Muslims that are out promoting a moderate interpretation of Islam really do help  in the fight against the extremists and we who are critical of Islam will admit that at this point they are a necessary piece to a better tomorrow in ridding ISIS and other jihadist groups. The path to a world rid of belief in various faiths is beyond my life, and most on my side that want a secular society would agree. The most visible path to this ultimate destination is through the growth of religious moderation, but this does not mean that I support religious moderation. I stand for reason and what is, and as long as faith exists, the potential for these cancerous expansions exists. So while I support religious moderation in this moment, it is worth admitting that it comes with a heavy caveat. So while we will concede that those who are working to reform Islam are beneficial to society currently, this is a point that shows you are missing the point.

We aren’t concerned about the moderates. We are concerned about the obvious consequences of not being able to criticize bad ideas. These consequences should not be taken lightly. Not only do we have good reason to fear another attack of the 9/11 scale, but even as you read this, women are facing gross inequality, gays are still in silence or being persecuted, and far too many are under a constant and very real threat of Islamist extremism. All this because we are trying to be accepting of other people’s culture. All of this because we are trying to be politically correct. Under no circumstances should any of these consequences be tolerated to the degree that the mainstream liberals have. To do this is to ignore the true reality of the suffering that is occurring right now to innocent victims. To be sensitive to what is going on in the middle east, not wanting to be critical of Islam, is to fail to care sufficiently about the true victims of in this tragedy unfolding in front of our eyes.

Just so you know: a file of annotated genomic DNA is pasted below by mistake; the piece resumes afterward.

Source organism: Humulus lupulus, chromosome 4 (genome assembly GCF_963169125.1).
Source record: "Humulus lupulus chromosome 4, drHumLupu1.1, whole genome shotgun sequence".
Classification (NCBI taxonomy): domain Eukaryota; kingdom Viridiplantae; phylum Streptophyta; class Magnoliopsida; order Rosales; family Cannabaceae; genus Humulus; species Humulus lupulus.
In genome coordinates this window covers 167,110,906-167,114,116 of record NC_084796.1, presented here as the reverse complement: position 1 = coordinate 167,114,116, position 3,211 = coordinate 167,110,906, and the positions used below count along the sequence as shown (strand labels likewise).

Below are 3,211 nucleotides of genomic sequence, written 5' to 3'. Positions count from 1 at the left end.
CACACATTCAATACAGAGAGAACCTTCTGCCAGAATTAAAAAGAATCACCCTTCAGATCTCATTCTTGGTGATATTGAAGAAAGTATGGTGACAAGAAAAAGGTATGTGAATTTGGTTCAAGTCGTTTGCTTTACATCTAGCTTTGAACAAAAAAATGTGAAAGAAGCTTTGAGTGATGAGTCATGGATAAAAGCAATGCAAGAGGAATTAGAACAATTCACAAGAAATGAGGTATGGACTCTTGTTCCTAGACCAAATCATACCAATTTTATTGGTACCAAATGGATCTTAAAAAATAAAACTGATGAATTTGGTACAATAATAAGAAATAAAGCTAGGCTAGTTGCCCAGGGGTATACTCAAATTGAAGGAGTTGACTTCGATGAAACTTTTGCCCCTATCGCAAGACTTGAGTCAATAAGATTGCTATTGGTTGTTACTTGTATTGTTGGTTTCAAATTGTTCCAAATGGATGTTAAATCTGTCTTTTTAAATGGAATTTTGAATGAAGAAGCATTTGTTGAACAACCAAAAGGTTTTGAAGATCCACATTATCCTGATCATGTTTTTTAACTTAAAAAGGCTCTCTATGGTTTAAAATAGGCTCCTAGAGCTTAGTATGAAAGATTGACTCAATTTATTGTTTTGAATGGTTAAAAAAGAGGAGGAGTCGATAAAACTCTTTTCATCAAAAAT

This isn’t about the religion, this is about politics

Politics plays a role without a doubt for many involved, but those on my side would argue that it is not at the center of this conflict. To play along, let’s suppose that the leaders are brainwashing their followers for their own political agenda, but how is this being done? It is being done through the filter of a belief in Islam. The ones who are willingly doing these evil acts are not psychopaths, but merely devout believers in the literal word of the Koran. If not for this, the leaders would have little to sell its followers but for the chance to be a psychopath with no reward. At bottom, politics is not what is driving the masses of the conflict.


As I have continually said, this is a conflict of ideas and what is. Trying to simply be politically correct will not get us far when we truly understand the magnitude of suffering that is being caused by this very real problem of Muslim extremism. This cannot be taken lightly, and those of you who are fighting us for being critical of Islam are not looking at the grand picture for what it is. We need to stop trying to bolster our ego by supposedly satisfying the masses by being politically correct and for once have an honest and open discussion about this problem. If you disagree, or agree, I give you the floor in the comments section.

Is Atheism/Christianity/Islam a Religion of Peace?